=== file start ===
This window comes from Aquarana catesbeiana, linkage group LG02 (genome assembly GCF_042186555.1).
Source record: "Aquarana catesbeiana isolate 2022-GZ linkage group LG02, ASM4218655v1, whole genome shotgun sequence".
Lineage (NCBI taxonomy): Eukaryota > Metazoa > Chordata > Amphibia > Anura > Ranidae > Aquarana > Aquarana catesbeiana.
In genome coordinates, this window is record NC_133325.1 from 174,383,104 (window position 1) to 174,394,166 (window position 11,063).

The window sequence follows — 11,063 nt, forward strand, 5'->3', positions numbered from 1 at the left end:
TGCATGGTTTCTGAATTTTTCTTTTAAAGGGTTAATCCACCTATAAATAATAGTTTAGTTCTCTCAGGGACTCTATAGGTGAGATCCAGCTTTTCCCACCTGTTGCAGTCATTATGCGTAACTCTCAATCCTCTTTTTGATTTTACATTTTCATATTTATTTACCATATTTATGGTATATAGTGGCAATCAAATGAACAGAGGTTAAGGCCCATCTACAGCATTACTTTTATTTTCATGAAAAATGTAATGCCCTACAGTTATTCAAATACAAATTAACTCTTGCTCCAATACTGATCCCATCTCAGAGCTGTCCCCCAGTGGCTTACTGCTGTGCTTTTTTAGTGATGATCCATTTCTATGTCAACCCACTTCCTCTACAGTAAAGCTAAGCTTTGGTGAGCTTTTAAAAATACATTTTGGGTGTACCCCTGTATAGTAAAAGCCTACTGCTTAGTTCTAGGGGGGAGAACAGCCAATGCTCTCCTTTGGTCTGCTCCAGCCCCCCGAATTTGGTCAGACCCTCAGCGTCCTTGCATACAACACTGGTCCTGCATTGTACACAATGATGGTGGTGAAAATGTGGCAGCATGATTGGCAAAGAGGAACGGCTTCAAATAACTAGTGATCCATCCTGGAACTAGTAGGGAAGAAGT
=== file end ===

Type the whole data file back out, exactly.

This window comes from Aquarana catesbeiana, linkage group LG02 (genome assembly GCF_042186555.1).
Source record: "Aquarana catesbeiana isolate 2022-GZ linkage group LG02, ASM4218655v1, whole genome shotgun sequence".
Lineage (NCBI taxonomy): Eukaryota > Metazoa > Chordata > Amphibia > Anura > Ranidae > Aquarana > Aquarana catesbeiana.
In genome coordinates, this window is record NC_133325.1 from 174,383,104 (window position 1) to 174,394,166 (window position 11,063).

The window sequence follows — 11,063 nt, forward strand, 5'->3', positions numbered from 1 at the left end:
TGCATGGTTTCTGAATTTTTCTTTTAAAGGGTTAATCCACCTATAAATAATAGTTTAGTTCTCTCAGGGACTCTATAGGTGAGATCCAGCTTTTCCCACCTGTTGCAGTCATTATGCGTAACTCTCAATCCTCTTTTTGATTTTACATTTTCATATTTATTTACCATATTTATGGTATATAGTGGCAATCAAATGAACAGAGGTTAAGGCCCATCTACAGCATTACTTTTATTTTCATGAAAAATGTAATGCCCTACAGTTATTCAAATACAAATTAACTCTTGCTCCAATACTGATCCCATCTCAGAGCTGTCCCCCAGTGGCTTACTGCTGTGCTTTTTTAGTGATGATCCATTTCTATGTCAACCCACTTCCTCTACAGTAAAGCTAAGCTTTGGTGAGCTTTTAAAAATACATTTTGGGTGTACCCCTGTATAGTAAAAGCCTACTGCTTAGTTCTAGGGGGGAGAACAGCCAATGCTCTCCTTTGGTCTGCTCCAGCCCCCCGAATTTGGTCAGACCCTCAGCGTCCTTGCATACAACACTGGTCCTGCATTGTACACAATGATGGTGGTGAAAATGTGGCAGCATGATTGGCAAAGAGGAACGGCTTCAAATAACTAGTGATCCATCCTGGAACTAGTAGGGAAGAAGT